TB: You mentioned growing inequality, and this is not only an issue in developing countries, but a growing issue in the eurozone. Do you see any remedies?
ÁG: This was a problem before the crisis, but there’s nothing like a good crisis to make it worse. When you have 15 million more unemployed in the OECD area alone than before the crisis, you have all the elements that are going to make those inequality numbers worse. There is also the almost proverbial ‘one per cent’ of the people in the financial area who are making a lot of money, whereas the bottom ten or 20 per cent are losing ground. And there’s also the result of hundreds of millions coming into the labour market, from India and China and so on, depressing real wages throughout the world. We need to address this in a targeted way, with the availability of services, of education, of health services, of financial services, and also with training.
TB: Ángel, these are all well-known things, but many of these things cost money and we live in an age of austerity. Also, we live in an age where there’s a lack of trust, as you pointed out, in public institutions. How can we narrow this trust gap and how can we bring about meaningful change?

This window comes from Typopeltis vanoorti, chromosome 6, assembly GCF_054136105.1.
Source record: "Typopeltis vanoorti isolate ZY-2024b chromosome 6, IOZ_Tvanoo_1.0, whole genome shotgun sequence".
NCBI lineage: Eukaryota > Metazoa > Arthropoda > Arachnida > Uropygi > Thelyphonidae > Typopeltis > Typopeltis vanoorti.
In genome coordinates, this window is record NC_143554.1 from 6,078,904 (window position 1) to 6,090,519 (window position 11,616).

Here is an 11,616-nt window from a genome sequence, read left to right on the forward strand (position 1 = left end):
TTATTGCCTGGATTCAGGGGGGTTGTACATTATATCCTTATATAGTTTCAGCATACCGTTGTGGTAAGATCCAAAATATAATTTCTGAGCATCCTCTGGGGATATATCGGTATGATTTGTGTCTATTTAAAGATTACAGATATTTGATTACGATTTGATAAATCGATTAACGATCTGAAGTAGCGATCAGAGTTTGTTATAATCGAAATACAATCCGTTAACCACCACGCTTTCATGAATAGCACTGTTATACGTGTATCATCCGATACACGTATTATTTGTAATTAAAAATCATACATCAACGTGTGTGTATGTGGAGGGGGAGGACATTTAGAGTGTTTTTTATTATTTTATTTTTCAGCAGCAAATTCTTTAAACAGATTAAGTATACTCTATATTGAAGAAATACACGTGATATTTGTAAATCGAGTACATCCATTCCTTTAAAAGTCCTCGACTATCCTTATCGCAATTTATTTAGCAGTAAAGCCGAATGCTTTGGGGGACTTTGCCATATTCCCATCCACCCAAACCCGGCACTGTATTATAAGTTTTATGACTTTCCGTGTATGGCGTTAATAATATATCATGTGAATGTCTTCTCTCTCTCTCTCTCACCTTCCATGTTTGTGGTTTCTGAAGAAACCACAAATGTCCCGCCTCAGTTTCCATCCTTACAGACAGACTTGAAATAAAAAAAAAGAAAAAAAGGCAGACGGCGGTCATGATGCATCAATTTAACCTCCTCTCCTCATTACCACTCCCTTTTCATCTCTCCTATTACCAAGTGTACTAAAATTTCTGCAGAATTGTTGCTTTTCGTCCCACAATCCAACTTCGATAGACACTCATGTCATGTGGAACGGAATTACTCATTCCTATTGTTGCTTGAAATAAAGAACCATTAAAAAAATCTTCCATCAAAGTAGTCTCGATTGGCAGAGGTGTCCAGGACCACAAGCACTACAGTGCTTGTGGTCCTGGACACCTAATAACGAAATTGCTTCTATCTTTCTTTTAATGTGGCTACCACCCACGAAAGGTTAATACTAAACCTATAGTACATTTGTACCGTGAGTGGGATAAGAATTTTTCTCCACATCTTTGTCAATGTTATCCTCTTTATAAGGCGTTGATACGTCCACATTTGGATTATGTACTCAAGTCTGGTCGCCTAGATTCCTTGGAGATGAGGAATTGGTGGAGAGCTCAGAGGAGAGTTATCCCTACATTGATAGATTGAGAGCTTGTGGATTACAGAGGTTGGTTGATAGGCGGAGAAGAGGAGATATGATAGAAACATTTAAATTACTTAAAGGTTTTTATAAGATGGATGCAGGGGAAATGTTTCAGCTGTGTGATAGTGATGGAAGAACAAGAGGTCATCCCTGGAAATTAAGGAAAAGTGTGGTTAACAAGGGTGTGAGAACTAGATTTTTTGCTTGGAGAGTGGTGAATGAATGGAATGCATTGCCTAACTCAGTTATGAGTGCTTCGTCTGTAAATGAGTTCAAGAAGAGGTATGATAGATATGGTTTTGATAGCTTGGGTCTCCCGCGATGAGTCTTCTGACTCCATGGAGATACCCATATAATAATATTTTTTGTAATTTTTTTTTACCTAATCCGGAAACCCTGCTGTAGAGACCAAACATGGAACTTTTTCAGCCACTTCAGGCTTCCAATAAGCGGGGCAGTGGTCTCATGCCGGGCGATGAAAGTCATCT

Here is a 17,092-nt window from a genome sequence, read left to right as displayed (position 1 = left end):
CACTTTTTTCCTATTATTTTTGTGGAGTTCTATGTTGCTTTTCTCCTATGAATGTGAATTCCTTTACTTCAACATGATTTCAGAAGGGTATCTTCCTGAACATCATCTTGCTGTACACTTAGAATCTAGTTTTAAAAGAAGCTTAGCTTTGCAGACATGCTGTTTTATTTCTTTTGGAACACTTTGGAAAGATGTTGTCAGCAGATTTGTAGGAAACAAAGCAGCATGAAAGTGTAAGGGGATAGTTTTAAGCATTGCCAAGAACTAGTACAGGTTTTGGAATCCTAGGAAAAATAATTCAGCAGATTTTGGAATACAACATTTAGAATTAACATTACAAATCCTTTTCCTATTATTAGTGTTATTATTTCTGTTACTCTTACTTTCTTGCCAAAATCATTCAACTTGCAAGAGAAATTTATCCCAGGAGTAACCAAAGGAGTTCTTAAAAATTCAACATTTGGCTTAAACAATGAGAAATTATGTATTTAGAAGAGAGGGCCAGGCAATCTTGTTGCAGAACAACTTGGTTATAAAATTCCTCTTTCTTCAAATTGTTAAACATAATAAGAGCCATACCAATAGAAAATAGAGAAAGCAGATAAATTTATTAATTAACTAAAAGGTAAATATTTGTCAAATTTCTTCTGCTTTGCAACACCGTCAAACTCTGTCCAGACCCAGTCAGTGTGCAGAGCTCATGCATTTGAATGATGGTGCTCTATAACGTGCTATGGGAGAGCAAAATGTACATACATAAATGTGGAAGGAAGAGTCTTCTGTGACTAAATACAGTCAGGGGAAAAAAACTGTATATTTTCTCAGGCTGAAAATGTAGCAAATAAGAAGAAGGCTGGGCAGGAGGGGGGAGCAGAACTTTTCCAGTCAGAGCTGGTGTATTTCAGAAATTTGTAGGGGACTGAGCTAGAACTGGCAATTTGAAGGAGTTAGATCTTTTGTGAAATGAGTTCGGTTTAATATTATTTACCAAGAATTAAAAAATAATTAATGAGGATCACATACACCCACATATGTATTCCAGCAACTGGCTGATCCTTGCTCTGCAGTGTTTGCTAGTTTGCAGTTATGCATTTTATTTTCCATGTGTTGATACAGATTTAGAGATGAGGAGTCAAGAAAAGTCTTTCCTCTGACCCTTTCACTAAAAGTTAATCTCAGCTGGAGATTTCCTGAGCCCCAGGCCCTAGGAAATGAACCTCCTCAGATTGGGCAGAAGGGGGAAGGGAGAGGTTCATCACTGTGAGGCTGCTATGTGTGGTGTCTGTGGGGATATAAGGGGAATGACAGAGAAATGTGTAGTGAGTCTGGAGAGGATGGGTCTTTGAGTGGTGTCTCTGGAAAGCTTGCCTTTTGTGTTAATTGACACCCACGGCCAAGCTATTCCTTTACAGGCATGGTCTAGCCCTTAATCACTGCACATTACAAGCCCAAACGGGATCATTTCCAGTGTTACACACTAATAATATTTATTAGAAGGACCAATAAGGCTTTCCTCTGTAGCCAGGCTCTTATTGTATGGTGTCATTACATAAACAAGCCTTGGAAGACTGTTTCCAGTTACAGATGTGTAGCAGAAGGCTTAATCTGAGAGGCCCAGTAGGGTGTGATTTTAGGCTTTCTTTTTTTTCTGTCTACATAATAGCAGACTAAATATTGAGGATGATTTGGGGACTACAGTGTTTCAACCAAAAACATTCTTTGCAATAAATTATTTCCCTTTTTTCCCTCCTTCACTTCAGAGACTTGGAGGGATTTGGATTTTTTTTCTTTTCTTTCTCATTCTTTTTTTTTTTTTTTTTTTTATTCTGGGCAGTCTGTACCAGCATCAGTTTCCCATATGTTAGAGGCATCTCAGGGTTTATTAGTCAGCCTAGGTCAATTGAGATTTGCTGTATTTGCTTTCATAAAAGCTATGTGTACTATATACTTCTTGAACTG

ÁG: The problem, is no matter how tight your budget is, you can’t say I’m going to forget about the most vulnerable people in my midst. For the first time, we’re seeing youth unemployment skyrocket and long-term unemployment increase. We have never seen something like that in the US. We risk losing a whole generation. So no matter how tight the budgets, keep those elements that will allow for activation policies, for taxation incentives, for retraining incentives, and keep the dialogue between the private sector, the unions and the government.
TB: But as you’re aware, the great debate in this post-financial crisis has been those between who believe that governments have cut too much in terms of austerity and those who believe they shouldn’t have cut back as much. When Mexico was going through its troubles in the 90s, you were the architect of Mexico’s economic stabilisation plan – which included cuts in government spending. So are you a proponent of austerity or do you think it’s gone too far?